You can tell that Seagull guitars hail from the Godin stable. It's a very different manufacturing style to many others out there. For example, there's a lightness of build to them and an airy resonance, a character that has a whiff of the classic early Gibsons: a stark contrast to many over-built, Asian-produced designs that dominate the lower/mid-price markets. A very encouraging start.
Our review acoustic is classified as 'Concert Hall', Godin's take on the classic Martin 000/OM 'medium' body, but slightly squarer at the shoulder and at the bottom than some of this style.
Dimensionally, things are pretty similar to the Martin 000/OM blueprint, albeit trimmer across the lower bouts, very slightly bigger in depth with a similar taper to the sides.
It displays what an increasing number of us appreciate about the OM-style: a sort of halfway house, all-rounder feel that sits between the smaller parlours or 00's and larger dreadnoughts of the acoustic world.
The top is 'pressure-tested' solid spruce and is constructed with a compound curve. This light arching is found on virtually all steel-strings, and Godin's subtly different recipe aims to increase structural integrity, allowing the top to be thinner and more lightly braced.
The bracing itself is Adirondack or red spruce - known for a more 'dynamic' character compared with Sitka spruce - which should result in an impressively lively top. There's an 'Integrated Set Neck' said to work in conjunction with the compound curves of the top to eliminate downward pressure from the fingerboard onto the top.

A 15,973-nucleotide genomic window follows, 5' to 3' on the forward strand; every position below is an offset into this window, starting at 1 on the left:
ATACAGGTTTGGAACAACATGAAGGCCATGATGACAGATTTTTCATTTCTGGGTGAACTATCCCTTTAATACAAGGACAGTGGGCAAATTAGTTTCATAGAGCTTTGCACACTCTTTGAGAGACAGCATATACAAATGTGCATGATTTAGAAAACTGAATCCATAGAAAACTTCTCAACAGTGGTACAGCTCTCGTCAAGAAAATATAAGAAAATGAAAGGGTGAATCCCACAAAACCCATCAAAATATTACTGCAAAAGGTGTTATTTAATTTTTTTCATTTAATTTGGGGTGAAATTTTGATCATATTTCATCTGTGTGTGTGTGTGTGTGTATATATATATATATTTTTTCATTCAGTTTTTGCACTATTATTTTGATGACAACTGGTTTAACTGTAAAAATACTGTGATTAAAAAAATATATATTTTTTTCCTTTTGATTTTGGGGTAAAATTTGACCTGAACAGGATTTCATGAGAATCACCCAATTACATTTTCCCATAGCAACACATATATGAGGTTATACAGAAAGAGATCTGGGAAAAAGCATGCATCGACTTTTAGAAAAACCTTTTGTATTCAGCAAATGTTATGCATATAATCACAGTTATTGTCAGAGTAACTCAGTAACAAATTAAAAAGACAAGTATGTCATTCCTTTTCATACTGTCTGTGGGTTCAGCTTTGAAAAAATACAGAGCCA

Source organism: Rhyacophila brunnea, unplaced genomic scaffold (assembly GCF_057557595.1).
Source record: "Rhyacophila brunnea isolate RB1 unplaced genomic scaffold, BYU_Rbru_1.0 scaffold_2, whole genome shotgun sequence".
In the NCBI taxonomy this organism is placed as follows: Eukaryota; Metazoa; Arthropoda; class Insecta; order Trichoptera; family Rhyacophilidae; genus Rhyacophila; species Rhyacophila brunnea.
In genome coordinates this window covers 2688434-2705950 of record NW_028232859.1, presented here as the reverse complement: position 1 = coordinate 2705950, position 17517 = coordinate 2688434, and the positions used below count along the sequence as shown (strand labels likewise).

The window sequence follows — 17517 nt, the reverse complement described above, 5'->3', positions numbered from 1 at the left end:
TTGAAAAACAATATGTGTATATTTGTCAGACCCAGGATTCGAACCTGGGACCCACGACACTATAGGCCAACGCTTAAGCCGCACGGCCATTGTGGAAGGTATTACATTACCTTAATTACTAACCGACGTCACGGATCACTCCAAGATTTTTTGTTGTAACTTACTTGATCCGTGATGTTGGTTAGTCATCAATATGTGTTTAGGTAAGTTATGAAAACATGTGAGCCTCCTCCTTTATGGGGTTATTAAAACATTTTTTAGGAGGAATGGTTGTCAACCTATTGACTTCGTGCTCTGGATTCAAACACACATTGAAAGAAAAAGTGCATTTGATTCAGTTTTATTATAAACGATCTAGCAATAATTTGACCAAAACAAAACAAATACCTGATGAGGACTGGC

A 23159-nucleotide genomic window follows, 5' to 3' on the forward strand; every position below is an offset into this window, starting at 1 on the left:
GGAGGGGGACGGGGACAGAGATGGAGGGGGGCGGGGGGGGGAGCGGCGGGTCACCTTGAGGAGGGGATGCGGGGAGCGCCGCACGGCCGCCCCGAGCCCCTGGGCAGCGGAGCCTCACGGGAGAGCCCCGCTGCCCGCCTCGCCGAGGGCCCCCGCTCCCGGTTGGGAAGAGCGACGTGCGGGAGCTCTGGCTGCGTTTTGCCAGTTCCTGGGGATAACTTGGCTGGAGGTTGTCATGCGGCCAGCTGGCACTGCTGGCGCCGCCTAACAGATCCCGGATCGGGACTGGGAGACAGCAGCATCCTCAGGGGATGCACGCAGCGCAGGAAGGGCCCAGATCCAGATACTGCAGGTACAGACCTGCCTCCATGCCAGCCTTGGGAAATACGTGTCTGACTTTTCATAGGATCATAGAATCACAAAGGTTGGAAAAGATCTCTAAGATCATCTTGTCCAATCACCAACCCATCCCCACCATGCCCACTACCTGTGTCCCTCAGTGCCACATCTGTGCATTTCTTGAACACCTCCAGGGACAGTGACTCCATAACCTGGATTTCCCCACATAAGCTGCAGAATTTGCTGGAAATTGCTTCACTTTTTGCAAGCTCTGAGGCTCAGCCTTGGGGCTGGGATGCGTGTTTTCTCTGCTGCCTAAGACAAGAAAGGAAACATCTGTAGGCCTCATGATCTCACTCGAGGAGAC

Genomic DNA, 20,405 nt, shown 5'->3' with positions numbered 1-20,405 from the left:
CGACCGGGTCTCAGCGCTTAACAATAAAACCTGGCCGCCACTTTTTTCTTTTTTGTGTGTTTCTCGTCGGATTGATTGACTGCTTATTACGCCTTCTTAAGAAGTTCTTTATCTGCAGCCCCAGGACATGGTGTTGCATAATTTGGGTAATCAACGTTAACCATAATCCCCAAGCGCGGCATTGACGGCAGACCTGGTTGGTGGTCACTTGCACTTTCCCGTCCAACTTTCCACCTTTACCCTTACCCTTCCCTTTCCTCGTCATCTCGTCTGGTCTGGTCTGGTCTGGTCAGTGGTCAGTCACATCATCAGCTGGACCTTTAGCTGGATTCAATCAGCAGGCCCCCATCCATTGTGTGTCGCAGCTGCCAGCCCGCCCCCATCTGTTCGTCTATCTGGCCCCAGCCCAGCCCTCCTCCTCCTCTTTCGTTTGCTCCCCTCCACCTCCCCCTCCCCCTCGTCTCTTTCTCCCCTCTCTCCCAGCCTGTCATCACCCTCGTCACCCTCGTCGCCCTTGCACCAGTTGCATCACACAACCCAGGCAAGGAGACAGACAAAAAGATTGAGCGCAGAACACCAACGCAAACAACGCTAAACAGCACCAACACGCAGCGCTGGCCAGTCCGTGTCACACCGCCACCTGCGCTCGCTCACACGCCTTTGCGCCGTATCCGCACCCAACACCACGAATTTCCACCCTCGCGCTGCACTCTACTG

It simultaneously reduces any tendency the neck may have to twist or warp over the years. Maple dowels have been inserted into the base of the heel of the neck, which Godin believes makes the neck several times stronger.
Our Seagull uses solid mahogany for neck, back and sides. All binding and purfling is sharply executed and there's a neat herringbone back stripe and rosette. The fingerboard is rosewood as is the calm, unfussy bridge.
The nut and compensated saddle are Tusq, a nod to the modern, while the finish is a thin satin coating, which we certainly prefer over thicker, heavier gloss finishes. Does it affect the guitar's tone?
Well, even on first strum, you can't miss that lively resonance. The tapered headstock of this longer-scaled Seagull, meanwhile, gives a straighter string pull, designed for easier tuning and to minimise potential neck twist.
This Seagull is a folkie's delight. Its tone has a strong midrange, great for the fingerpicker. We weren't expecting the low end of a dreadnought, and fresh out of the case the tone is starchy, unforgiving and rather thin.
Pulling the neck forward a hair (increasing the relief ) via the two-way truss rod restored some of the missing heft and cleared up the fretbuzz that our open tunings had exposed.
As the strings lose their newness, the tone develops a dry, breathy, almost papery character, particularly noticeable when strumming with a pick. This is not a loud guitar; the tone is not at its best given the strong arm either, but the balance and dynamics are impressive.
The neck has a fairly shallow C profile, again with the satin finish, and - diverse as our playing styles are - both of your writers felt very comfortable with it. There's top quality fretwork with sweet intonation all the way up the fingerboard, which results in trouble-free capo'ing and drop tuning.
For an extra £100, as here, you can get the Godin Q1T pickup system factory-fitted. It uses a simple under-saddle pickup, which delivers a strong signal true to the guitar's character, and has a built-in tuner. It compensates for the underpowered bass end, too: it's worth the extra outlay.
All in all, it's great value for the money, rising above a market crowded with 'me-too' solid wood guitars that often lack that certain something when in the hand. For guitarists with a lighter touch this is a must try - after seeking it out you may very well conclude it's a must-buy!